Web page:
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On December 13, 2019 USCIS expanded its policy guidance regarding unlawful acts that may prevent an applicant from meeting the good moral character (GMC) requirement for naturalization.

Under the Immigration and Nationality Act (INA), an applicant for naturalization must establish GMC. The commission of, or conviction or imprisonment for, an unlawful act, during the statutory period for naturalization, may render an applicant ineligible for naturalization should the act be found to adversely reflect on moral character. The statutory period is generally five years for permanent residents of the United States, three years for applicants married to a U.S. citizen, and one year for certain applicants applying on the basis of qualifying U.S. military service.

Previously, the USCIS Policy Manual did not include extensive information about unlawful acts. The update to the Policy Manual provides additional examples of unlawful acts, more detailed instructions for USCIS adjudicators, and further identifies unlawful acts that may affect GMC based on judicial precedent.

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U.S. Citizenship and Immigration Services has announced it will implement an electronic registration process in the next H-1B lottery. Employers seeking to file H-1B cap-subject petitions for the fiscal year 2021 cap must first electronically register and pay the associated $10 H-1B registration fee.

Under the new process, employers seeking H-1B workers subject to the cap, or their authorized representatives, will complete a registration process that requires basic information about their company and each requested worker. USCIS has not yet announced what information will be required for the registration but has announced they will “post step-by-step instructions informing registrants how to complete the registration process on its website along with key dates and timelines as the initial registration period nears.”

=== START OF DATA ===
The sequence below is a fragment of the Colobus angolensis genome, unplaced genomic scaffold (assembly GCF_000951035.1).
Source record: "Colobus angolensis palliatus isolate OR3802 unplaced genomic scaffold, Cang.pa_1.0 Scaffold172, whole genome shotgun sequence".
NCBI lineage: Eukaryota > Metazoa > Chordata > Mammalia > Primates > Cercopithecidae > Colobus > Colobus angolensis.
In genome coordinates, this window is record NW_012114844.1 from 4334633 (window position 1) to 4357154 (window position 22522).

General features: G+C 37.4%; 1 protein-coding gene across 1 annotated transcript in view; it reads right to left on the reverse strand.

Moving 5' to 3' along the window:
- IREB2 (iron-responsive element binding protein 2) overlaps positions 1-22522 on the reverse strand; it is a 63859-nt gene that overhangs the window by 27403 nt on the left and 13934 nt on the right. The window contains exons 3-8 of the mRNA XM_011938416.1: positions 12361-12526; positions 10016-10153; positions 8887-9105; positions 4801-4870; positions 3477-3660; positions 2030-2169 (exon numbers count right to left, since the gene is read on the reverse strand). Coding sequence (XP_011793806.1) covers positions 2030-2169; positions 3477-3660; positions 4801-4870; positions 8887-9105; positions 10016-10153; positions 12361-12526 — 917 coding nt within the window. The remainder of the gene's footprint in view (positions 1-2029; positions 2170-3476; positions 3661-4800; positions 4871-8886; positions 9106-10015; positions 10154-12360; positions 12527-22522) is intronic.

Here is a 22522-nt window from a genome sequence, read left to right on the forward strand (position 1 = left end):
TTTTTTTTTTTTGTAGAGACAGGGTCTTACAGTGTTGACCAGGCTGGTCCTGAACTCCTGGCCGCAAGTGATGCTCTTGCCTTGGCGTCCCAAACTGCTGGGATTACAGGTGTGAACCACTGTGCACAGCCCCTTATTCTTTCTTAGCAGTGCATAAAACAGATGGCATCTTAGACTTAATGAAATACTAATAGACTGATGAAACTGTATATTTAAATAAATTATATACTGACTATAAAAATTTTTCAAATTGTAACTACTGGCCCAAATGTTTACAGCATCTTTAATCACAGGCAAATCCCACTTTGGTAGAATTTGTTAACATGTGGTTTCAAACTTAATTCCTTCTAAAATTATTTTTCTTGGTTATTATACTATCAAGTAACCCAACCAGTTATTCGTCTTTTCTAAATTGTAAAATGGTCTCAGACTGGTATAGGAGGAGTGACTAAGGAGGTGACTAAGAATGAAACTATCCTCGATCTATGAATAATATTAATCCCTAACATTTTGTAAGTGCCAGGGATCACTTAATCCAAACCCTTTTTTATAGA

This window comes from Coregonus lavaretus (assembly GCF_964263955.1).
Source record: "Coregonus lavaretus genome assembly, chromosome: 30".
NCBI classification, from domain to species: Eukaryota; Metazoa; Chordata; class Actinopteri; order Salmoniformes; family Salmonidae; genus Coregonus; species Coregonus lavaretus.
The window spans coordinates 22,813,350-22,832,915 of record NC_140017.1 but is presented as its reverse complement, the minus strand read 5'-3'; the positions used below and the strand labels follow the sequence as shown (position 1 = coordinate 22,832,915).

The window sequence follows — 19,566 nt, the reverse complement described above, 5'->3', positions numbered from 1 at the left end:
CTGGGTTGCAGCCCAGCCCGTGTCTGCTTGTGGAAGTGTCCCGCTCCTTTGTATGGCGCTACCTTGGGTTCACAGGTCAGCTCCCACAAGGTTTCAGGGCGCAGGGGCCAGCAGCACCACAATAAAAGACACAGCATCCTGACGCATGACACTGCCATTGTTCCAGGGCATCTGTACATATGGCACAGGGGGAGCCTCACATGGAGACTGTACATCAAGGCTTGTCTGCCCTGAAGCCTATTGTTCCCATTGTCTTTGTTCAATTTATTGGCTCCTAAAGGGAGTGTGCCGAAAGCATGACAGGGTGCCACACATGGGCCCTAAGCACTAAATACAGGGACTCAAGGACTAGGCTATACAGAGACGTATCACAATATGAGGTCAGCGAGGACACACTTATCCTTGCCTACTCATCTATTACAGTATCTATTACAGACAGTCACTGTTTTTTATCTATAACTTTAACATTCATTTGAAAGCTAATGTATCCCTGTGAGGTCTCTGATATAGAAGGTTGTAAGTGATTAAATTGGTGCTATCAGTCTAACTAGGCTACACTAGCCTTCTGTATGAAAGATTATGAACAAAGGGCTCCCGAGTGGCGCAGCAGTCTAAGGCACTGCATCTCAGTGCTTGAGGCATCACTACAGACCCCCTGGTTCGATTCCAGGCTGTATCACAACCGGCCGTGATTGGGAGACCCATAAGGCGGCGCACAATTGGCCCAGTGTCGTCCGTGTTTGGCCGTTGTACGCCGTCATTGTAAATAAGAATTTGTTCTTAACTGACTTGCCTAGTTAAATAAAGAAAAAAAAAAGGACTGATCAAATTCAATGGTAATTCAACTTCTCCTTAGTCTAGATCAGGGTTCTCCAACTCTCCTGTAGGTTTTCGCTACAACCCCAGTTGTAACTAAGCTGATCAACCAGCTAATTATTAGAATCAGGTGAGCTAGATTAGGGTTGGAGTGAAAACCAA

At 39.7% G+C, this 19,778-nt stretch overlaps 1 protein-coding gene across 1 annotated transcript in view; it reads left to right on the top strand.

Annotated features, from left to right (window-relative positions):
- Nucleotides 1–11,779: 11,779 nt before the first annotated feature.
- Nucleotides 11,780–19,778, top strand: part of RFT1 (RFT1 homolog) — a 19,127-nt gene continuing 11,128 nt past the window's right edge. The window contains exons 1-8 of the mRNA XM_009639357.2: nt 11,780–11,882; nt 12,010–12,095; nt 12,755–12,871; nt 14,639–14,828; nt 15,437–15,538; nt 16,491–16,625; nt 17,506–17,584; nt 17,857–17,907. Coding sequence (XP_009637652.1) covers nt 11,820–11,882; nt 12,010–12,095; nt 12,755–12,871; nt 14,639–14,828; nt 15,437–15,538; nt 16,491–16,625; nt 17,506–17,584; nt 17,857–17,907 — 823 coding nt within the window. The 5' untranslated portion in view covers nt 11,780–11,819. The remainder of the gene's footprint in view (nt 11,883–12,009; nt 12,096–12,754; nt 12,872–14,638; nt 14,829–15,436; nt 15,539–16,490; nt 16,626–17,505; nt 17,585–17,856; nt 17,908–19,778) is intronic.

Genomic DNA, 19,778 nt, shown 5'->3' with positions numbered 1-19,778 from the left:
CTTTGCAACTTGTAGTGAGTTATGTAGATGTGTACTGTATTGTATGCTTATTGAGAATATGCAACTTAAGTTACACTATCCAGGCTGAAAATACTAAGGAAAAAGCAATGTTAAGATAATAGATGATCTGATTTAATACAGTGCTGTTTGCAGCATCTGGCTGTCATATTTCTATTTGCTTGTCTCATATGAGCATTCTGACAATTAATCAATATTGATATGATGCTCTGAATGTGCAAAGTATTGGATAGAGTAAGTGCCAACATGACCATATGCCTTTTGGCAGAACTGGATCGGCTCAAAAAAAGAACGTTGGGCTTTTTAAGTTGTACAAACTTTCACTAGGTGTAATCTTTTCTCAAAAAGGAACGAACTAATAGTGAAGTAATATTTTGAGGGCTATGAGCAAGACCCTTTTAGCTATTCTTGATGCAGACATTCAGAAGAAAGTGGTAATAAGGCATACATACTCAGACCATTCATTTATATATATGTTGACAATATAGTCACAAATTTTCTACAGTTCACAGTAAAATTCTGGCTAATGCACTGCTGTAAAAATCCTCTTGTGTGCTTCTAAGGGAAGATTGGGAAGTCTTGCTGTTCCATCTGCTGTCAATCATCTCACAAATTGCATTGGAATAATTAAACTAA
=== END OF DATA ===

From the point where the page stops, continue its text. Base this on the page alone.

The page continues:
The initial registration period will last from March 1 through March 20, 2020. The H-1B random selection process will then be run on those electronic registrations if the number of registrations surpasses the cap. Only those with selected registrations will be eligible to file H-1B cap-subject petitions.

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The visa bulletin is out at this link: December 2019

Employment-based petitions must use the Dates for Filing chart. The employment-based categories are as follows: EB-1 is current for all countries except China (September 1, 2017) and India (March 15, 2017); EB-2 is current for all countries except China (August 1, 2016) and India (July 1, 2009); EB-3 is current for all countries except China (March 1, 2017) and India (February 1, 2010);  EB-3 other workers is current for all countries except China (August 1, 2008) and India (February 1, 2010); EB-4 and religious worker visas are current for all countries except El Salvador, Guatemala, Honduras and Mexico (August 15, 2016); and EB-5 non-regional centers and regional centers are current for all countries except China (May 15, 2015). Family based petitions must use the Dates for Filing chart.  Family based petitions are backlogged, with the most recent date at October 1, 2019 for F2A (spouses and children under 21 of lawful permanent residents) and the longest queue for Mexico F4 (brothers and sisters of U.S. Citizens) at January 1, 1999.